This is simply incorrect. Since the state is not allocating money to the church, there is no "underwriting" involved. The school is simply subcontracting the task of educating the child, since the state-run schools apparently cannot accomplish the task.
The majority argues that the Cleveland program does not, as a technical matter, violate the First Amendment because it is parents, not the government, who are choosing where the money goes. But given the reality of education in Cleveland, parents do not have the wealth of options that would make their selection of religious schools meaningful. And in any case, the money ultimately comes from taxpayers, and therefore should not be directed - by whatever route - to finance religious training.
Given the reality of education in Cleveland, sending children to anything other than a religious school is either too expensive (secular private schools) or worthless (sending them to public schools).
Since the voucher program has survived all of the court challenges, and cannot be overturned, expect to see an increase in the number of private schools that accept them, and perhaps an increase of the number of secular schools that open to service the voucher students.
This ruling does as much damage to education as it does to the First Amendment. A common argument for vouchers is that they improve public schools by forcing them to compete for students. What is holding the public schools back, however, is not lack of competitive drive but the resources to succeed. Voucher programs like Cleveland's siphon off public dollars, leaving struggling urban systems with less money for skilled teachers, textbooks and computers. They also skim off some of the best-performing students, and the most informed and involved parents, from public schools that badly need their expertise and energy.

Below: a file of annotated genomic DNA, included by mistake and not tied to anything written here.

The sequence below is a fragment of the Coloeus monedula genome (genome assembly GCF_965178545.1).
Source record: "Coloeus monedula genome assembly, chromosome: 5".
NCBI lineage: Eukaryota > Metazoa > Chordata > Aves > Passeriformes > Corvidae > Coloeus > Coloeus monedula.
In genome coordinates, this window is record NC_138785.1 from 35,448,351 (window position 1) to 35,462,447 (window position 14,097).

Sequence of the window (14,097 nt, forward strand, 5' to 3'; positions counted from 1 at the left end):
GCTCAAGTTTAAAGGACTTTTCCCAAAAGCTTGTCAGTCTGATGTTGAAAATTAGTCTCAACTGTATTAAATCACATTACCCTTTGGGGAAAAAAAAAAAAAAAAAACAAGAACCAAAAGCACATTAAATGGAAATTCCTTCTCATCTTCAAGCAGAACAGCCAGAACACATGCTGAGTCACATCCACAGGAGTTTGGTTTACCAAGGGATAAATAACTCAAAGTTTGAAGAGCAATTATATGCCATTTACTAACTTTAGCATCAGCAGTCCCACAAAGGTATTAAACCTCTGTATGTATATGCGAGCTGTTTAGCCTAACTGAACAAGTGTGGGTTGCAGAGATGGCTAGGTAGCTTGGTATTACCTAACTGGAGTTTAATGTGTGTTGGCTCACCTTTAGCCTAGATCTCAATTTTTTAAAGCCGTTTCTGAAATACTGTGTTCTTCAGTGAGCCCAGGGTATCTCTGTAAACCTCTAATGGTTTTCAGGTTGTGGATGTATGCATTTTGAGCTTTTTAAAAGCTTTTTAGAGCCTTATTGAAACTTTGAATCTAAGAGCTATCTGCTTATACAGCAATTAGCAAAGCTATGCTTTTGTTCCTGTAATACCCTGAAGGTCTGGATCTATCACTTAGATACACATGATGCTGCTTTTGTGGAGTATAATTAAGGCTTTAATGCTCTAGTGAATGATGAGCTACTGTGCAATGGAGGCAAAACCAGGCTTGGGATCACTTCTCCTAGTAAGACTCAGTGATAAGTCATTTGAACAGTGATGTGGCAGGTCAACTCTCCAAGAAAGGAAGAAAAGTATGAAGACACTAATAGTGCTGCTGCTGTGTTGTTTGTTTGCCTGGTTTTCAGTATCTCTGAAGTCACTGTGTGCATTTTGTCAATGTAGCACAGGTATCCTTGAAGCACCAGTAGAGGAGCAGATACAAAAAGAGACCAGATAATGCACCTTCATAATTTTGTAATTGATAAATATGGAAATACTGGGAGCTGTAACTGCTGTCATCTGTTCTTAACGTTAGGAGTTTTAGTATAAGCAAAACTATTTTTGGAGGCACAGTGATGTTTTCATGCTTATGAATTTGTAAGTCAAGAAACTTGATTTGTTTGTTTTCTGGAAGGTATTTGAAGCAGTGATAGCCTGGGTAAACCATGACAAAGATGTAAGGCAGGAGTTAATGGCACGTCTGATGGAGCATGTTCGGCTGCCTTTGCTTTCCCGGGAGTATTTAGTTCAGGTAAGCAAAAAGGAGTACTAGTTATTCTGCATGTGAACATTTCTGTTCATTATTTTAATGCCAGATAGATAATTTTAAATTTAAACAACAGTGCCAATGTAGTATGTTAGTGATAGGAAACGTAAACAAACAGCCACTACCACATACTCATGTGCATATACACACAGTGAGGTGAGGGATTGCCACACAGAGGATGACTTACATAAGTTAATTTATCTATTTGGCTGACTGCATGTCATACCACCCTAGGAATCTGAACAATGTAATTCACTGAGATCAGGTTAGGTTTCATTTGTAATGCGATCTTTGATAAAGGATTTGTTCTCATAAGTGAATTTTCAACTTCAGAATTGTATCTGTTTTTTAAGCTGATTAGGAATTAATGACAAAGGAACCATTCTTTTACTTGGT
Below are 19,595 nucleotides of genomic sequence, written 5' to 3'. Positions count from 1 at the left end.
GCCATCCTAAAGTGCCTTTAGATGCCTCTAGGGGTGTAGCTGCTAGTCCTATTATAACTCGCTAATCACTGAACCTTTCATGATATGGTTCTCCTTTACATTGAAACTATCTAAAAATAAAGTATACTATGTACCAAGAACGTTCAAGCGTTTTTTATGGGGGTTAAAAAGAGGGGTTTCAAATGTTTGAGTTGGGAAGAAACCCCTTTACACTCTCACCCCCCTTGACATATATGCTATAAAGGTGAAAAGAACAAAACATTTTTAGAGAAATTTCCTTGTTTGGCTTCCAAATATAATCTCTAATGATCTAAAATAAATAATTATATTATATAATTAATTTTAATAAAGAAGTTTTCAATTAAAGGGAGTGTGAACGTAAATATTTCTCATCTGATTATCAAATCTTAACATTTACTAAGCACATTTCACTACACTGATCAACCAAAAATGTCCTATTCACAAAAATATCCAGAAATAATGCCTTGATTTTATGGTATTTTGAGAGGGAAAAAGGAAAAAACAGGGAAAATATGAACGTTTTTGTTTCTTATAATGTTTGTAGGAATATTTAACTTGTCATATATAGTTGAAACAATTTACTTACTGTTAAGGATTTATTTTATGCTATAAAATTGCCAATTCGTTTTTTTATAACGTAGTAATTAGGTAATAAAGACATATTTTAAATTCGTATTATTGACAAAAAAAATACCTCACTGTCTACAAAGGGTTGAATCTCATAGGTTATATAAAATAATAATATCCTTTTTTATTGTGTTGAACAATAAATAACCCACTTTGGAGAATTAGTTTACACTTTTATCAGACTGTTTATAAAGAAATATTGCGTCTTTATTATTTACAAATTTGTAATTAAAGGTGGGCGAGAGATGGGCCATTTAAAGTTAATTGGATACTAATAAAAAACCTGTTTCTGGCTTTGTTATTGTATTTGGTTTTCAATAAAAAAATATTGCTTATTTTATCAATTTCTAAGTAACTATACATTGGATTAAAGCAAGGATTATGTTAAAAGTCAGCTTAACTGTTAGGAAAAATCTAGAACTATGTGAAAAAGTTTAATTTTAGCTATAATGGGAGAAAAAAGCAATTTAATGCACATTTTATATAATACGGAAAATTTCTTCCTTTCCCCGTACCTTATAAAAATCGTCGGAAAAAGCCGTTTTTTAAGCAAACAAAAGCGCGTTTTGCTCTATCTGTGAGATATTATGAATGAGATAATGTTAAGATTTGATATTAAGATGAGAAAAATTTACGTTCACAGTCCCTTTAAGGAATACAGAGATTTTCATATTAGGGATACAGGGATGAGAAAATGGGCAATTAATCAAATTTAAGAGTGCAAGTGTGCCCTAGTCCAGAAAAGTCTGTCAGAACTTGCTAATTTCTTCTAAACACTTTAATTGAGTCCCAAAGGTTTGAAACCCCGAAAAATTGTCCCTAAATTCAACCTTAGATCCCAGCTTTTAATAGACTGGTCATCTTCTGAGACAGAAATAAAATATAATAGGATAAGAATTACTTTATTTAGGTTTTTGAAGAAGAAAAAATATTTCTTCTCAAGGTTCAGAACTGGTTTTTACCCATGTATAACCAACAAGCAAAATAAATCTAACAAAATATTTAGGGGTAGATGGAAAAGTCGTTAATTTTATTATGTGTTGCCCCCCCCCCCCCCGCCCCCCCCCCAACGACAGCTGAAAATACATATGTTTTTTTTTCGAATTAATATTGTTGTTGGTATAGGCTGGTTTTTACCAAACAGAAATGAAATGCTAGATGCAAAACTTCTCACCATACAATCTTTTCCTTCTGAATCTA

The public schools in Cleveland are not suffering from a lack of resources. Per-pupil spending is $8,814, so a $2250 voucher means a net gain of $6564 for each student offloaded to the private school system. For what it is worth, since the initiation of the voucher program, the spending per pupil has increased almost 10% in Cleveland.
The Times is looking for an "equality of outcome", where all students perform the same. The problem with that is that some students are not able to do well, and insisting upon equality results in all students performing poorly. Forcing students whose abilities exceed the norm, but whose parents cannot afford to send them to a private school, is wrong. It destroys them, and almost guarantees a lack of success later in life. Is this what the Times is actually advocating?
The decision Thursday also undermines one of the public school system's most important functions: teaching democracy and pluralism. In public schools, Americans of many backgrounds learn together. In the religious schools that Cleveland taxpayers are being forced to sponsor, Roman Catholics are free to teach that their way is best, and Jews, Muslims and those of other faiths can teach their co-religionists that they have truth on their side. As Justice John Paul Stevens wrote in dissent, "Whenever we remove a brick from the wall that was designed to separate religion and government, we increase the risk of religious strife and weaken the foundation of our democracy." This court has removed many bricks.
Australia, unlike the United States, has public financing of religious schools. Last I looked, Australia was not a hotbed of religious strife.
Another issuemany of the minority students who attend parochial schools are not practitioners of the religion that sponsors the school. (More than half of the voucher students are black, a plurality of whom attend Catholic schools, yet the African-American population in this country is overwhelmingly Baptist). That is a type of diversity that the public schools cannot hope to teach.
In addition, the Cleveland public schools are overwhelmingly minority; sending minority children to parochial schools increases their exposure to whites and to other ethnic groups, rather than remaining in the de facto segregation that exists in the public schools.
posted at 09:24 PM | permalink | Comments (0)
The Telegraph brings us a
The Telegraph brings us a story of a Palestinian mother who is not happy about her son becoming a Islamakazi.
This article has been covered elsewhere, but the last paragraph of the story really caught my attention:
The same day, masked men from the al-Aqsa brigade arrived at the house with the "martyr" posters. The family later turned away representatives of the Ba'ath Party of Saddam Hussein, the Iraqi president, who issues cheques to the parents of suicide bombers.
Two thoughts on this.
1) Israel should hunt down and execute the men who deliver the "martyr" signs. They are terrorists, pure and simple.